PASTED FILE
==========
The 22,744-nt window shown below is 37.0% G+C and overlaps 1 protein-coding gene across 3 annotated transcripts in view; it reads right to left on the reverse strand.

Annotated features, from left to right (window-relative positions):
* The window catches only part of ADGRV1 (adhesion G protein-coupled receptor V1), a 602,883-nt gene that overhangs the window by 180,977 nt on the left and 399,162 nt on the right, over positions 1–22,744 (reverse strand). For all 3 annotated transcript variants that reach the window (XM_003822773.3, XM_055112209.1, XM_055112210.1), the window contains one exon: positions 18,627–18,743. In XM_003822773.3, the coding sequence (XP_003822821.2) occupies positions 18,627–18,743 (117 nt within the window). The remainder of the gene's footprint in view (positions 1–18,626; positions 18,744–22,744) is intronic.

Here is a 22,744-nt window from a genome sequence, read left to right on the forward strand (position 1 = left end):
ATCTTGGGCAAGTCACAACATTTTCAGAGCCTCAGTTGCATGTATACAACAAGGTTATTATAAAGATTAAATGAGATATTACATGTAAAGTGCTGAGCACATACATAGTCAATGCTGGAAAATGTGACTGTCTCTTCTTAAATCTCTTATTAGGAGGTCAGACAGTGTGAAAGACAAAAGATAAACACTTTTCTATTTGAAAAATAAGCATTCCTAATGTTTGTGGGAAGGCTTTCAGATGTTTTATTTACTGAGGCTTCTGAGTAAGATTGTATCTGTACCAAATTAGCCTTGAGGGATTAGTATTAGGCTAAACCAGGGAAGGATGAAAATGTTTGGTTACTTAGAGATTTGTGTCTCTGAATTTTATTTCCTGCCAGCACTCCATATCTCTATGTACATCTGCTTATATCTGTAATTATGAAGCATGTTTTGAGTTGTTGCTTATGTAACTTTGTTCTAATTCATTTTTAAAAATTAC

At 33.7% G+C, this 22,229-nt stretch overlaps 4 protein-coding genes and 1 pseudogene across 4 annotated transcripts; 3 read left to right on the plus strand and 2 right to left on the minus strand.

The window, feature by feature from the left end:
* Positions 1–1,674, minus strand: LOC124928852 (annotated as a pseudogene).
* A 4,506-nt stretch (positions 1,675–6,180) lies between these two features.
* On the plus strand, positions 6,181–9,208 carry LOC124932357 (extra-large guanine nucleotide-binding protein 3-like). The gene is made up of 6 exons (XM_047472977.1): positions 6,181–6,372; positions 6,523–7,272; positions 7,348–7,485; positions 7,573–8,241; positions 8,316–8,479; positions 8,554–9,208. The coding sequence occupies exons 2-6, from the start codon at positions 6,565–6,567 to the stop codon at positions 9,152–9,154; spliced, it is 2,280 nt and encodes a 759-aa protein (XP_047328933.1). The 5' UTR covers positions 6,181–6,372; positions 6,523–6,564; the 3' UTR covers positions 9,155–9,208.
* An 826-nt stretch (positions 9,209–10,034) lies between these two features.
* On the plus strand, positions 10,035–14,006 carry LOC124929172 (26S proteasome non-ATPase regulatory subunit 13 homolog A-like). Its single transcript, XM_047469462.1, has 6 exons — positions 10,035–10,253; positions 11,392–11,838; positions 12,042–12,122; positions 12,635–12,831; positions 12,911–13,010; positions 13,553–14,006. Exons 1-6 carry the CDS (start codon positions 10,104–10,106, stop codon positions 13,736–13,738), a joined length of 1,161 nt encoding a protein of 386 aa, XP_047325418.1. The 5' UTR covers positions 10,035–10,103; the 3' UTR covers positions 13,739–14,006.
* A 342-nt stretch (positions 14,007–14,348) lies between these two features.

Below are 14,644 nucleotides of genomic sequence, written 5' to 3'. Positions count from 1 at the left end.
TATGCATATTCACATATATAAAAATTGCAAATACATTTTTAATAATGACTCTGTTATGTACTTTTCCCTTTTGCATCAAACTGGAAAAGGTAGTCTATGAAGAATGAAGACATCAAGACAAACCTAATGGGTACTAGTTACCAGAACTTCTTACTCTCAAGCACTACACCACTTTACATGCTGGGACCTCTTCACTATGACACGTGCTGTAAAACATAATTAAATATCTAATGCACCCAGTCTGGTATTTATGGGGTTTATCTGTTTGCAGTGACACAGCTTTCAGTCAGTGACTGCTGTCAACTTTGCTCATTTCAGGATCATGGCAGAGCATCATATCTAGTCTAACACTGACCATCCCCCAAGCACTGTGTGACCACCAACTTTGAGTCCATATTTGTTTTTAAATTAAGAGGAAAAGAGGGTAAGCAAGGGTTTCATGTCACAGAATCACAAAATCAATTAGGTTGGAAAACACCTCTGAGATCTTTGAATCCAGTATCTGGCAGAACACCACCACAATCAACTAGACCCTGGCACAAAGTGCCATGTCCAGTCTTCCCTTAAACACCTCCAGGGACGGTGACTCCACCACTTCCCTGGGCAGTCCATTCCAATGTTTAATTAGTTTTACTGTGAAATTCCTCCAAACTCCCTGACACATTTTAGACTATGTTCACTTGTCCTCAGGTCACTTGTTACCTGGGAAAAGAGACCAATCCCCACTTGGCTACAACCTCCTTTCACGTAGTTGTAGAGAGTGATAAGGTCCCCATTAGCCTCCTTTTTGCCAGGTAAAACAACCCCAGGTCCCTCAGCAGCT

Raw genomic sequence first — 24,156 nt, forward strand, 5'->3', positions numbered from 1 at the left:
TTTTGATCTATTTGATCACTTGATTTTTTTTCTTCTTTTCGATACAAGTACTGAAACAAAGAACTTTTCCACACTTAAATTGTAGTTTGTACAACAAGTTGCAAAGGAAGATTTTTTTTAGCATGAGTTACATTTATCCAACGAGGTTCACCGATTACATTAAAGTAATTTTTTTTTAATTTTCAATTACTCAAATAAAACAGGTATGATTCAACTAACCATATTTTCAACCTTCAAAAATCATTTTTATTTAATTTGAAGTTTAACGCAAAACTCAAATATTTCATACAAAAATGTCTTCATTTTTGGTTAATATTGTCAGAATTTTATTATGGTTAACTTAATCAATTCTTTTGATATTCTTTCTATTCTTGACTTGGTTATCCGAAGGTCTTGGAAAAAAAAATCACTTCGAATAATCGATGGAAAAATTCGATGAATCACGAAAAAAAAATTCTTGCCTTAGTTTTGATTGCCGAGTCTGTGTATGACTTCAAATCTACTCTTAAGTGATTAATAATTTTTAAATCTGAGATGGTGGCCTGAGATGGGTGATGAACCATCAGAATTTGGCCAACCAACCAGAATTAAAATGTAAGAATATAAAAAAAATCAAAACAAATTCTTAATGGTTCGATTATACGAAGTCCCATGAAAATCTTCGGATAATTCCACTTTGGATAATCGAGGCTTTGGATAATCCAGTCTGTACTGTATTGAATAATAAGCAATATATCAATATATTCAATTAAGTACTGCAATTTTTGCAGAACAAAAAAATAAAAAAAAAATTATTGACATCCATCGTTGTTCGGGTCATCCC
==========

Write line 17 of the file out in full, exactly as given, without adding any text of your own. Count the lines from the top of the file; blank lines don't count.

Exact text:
TTTTGATCTATTTGATCACTTGATTTTTTTTCTTCTTTTCGATACAAGTACTGAAACAAAGAACTTTTCCACACTTAAATTGTAGTTTGTACAACAAGTTGCAAAGGAAGATTTTTTTTAGCATGAGTTACATTTATCCAACGAGGTTCACCGATTACATTAAAGTAATTTTTTTTTAATTTTCAATTACTCAAATAAAACAGGTATGATTCAACTAACCATATTTTCAACCTTCAAAAATCATTTTTATTTAATTTGAAGTTTAACGCAAAACTCAAATATTTCATACAAAAATGTCTTCATTTTTGGTTAATATTGTCAGAATTTTATTATGGTTAACTTAATCAATTCTTTTGATATTCTTTCTATTCTTGACTTGGTTATCCGAAGGTCTTGGAAAAAAAAATCACTTCGAATAATCGATGGAAAAATTCGATGAATCACGAAAAAAAAATTCTTGCCTTAGTTTTGATTGCCGAGTCTGTGTATGACTTCAAATCTACTCTTAAGTGATTAATAATTTTTAAATCTGAGATGGTGGCCTGAGATGGGTGATGAACCATCAGAATTTGGCCAACCAACCAGAATTAAAATGTAAGAATATAAAAAAAATCAAAACAAATTCTTAATGGTTCGATTATACGAAGTCCCATGAAAATCTTCGGATAATTCCACTTTGGATAATCGAGGCTTTGGATAATCCAGTCTGTACTGTATTGAATAATAAGCAATATATCAATATATTCAATTAAGTACTGCAATTTTTGCAGAACAAAAAAATAAAAAAAAAATTATTGACATCCATCGTTGTTCGGGTCATCCC